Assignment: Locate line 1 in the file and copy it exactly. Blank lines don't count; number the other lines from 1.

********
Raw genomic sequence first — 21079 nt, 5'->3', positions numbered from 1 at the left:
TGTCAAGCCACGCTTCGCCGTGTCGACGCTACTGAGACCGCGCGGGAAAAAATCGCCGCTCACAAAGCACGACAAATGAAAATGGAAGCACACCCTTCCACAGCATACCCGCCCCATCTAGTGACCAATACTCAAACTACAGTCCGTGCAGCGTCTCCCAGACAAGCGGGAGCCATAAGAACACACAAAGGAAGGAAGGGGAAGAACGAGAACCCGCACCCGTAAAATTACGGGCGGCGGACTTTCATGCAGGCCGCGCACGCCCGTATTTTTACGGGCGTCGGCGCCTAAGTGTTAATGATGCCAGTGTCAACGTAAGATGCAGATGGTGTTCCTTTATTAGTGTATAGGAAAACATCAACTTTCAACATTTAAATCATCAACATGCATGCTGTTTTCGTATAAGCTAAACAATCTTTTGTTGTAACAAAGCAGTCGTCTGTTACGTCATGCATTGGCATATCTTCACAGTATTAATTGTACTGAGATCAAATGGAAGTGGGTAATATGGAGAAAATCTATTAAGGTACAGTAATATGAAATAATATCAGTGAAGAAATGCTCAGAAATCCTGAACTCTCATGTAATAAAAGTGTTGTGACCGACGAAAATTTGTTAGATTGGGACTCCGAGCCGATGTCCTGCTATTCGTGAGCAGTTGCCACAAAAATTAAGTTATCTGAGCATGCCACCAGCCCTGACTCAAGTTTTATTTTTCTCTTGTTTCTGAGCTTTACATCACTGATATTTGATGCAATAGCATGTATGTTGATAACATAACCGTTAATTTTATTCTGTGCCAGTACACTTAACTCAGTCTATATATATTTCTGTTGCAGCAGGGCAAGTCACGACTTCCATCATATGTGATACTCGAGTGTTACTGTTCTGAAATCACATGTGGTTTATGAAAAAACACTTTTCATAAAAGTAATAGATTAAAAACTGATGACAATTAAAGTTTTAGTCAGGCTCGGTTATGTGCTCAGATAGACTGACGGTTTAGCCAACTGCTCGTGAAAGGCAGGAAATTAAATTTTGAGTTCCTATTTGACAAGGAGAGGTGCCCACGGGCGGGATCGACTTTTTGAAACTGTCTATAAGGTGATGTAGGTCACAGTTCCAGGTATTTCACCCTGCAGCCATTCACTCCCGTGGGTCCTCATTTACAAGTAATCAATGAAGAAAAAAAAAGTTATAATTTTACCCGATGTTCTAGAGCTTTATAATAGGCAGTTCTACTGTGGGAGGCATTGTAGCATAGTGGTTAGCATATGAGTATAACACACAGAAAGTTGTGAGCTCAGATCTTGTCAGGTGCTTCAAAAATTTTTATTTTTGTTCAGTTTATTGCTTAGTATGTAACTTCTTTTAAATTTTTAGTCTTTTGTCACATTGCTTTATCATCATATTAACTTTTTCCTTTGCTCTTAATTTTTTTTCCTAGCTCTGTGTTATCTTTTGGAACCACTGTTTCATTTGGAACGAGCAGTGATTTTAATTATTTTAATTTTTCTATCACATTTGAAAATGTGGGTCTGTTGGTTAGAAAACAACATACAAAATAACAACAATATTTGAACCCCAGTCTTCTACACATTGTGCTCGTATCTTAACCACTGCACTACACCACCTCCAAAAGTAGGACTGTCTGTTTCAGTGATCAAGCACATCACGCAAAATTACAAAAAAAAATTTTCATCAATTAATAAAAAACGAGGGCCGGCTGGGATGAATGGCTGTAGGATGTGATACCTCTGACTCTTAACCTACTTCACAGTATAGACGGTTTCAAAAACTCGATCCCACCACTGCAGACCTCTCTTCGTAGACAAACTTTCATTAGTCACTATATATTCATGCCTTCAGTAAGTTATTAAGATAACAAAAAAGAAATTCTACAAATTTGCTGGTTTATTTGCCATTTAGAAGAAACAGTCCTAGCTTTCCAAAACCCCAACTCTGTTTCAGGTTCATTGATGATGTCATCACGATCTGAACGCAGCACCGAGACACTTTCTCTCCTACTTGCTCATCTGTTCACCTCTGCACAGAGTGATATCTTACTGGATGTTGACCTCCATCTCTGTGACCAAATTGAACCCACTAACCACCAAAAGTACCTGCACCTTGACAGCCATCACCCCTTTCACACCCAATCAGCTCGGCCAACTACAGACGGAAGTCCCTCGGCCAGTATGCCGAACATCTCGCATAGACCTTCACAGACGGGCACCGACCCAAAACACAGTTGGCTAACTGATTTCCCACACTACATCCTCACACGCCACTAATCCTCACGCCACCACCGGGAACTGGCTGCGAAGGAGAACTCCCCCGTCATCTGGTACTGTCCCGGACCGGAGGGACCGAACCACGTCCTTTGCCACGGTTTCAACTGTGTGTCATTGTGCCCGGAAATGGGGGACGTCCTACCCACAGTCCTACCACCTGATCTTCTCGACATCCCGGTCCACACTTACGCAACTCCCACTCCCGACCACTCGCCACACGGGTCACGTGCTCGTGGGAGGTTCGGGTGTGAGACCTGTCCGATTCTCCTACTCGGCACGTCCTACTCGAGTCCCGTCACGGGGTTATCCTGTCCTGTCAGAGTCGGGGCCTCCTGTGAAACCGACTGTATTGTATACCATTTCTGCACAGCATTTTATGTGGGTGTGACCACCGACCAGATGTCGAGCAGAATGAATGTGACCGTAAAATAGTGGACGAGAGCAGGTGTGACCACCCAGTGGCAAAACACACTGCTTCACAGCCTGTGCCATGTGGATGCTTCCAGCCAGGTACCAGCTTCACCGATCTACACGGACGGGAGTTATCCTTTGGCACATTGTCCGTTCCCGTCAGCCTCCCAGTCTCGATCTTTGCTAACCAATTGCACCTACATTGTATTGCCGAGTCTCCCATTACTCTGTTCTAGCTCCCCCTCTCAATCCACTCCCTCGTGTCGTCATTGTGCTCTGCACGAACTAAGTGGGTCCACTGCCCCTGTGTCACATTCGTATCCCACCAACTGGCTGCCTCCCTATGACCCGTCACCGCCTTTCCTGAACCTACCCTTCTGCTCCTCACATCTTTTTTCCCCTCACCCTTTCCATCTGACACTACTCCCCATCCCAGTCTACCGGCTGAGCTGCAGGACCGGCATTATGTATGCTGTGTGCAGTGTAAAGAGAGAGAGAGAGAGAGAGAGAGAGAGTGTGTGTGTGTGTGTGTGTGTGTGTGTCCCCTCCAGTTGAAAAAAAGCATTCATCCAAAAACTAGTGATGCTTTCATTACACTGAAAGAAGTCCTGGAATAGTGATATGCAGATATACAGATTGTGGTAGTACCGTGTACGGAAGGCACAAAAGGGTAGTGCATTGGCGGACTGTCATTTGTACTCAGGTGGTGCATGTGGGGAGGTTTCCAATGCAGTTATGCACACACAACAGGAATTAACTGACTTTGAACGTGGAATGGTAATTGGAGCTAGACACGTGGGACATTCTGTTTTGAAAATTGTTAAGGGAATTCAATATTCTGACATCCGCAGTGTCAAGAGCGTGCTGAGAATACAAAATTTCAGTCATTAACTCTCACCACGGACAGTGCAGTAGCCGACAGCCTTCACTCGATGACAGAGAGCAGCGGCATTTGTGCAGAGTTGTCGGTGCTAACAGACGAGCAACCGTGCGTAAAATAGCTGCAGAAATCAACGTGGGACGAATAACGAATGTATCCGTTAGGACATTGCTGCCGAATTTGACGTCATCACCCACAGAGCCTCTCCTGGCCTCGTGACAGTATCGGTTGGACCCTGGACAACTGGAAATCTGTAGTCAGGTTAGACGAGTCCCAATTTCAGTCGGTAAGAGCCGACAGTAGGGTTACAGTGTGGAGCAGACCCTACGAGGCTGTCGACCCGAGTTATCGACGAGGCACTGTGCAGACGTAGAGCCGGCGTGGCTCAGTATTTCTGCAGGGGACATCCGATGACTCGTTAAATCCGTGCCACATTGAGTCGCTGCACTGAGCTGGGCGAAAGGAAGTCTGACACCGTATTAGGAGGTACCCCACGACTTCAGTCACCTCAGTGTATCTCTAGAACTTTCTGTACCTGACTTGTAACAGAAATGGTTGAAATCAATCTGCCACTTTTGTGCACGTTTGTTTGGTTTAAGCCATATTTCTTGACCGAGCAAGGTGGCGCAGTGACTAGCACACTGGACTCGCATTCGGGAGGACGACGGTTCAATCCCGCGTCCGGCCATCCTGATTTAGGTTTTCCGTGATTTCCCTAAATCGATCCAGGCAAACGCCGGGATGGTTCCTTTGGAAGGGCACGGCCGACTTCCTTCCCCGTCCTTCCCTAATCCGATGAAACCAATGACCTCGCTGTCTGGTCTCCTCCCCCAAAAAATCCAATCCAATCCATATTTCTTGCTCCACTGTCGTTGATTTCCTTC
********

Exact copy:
Raw genomic sequence first — 21079 nt, 5'->3', positions numbered from 1 at the left: